Physics of Joule Heating

Physics of Joule Heating

Electrical heating appliances like heaters and geysers are some of the luxuries offered by science. All of us use them in daily life and a day without these appliances is a nightmare in the cold countries where temperatures go down to below zero levels. Electricity can get a lot things done like washing clothes, running computer, heating water and so on. But how does electricity generate heat? Is it the same reason why a computer gets heated up? Is there any relation between the heating of a computer and electric heaters? To know the answers read further.

Electricity or current is generated when a pole of high potential is connected with that of low potential. As we know every object tries to reduce its potential energy. At high potential region electrons have large amount of potential energy and to reduce this they move to low potential regions. This motion is associated with a loss of potential energy. From the law of conservation of energy, this energy should be converted to another form (as energy can neither be destroyed nor created but can only be converted one form to other.). Most of the potential energy of the electrons is converted to kinetic energy just like it is in the case of an object falling under the influence of gravity. But unlike in the case of object falling under the influence of gravity, some of the potential energy is also converted to heat energy. This happens because, when electrons move from one point to other in a conductor like an iron wire, they constantly bombard the atoms of the conductor and cause them to vibrate. When an object is heated the atoms in it vibrate and hence the temperature of the object rises. Similarly in the case of bombardment of atoms by electrons, the resulting vibrations cause the increase in temperature.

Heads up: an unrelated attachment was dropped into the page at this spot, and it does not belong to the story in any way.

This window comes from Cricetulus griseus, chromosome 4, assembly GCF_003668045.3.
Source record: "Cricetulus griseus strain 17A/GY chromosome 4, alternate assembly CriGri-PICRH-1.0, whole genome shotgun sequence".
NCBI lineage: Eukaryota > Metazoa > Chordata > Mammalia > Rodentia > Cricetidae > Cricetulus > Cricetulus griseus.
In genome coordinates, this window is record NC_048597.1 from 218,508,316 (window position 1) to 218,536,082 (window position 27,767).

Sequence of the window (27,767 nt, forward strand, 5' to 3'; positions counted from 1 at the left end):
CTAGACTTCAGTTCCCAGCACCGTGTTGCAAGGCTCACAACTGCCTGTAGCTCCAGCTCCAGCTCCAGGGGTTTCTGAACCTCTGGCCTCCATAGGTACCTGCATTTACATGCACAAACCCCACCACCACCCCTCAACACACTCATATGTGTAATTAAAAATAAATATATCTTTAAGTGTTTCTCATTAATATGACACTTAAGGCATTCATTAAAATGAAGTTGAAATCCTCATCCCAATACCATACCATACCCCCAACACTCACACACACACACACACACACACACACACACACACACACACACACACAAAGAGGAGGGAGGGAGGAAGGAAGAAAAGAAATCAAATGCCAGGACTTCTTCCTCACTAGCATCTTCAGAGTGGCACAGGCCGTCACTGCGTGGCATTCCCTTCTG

Thus conduction of charge through a wire causes heating of it and this phenomenon is called as Joule heating, a term we also encountered during our Physics tuition classes on Electromagnetic Induction. Joule heating depends on the amount of current passed through the wire (I), time for which current is passed (t) and the resistance of the conducting wire (R). In a computer, large amounts of current passes through the processor and RAM to sustain various functions of the computer. This large amounts of current heats up the conducting material and hence the computer gets heated up. Similarly in the case of a heater or a geyser current passing through a conductor of high resistance heats up the devices. Thus Joule heating is the connecting link between heating of a computer and working of a geyser.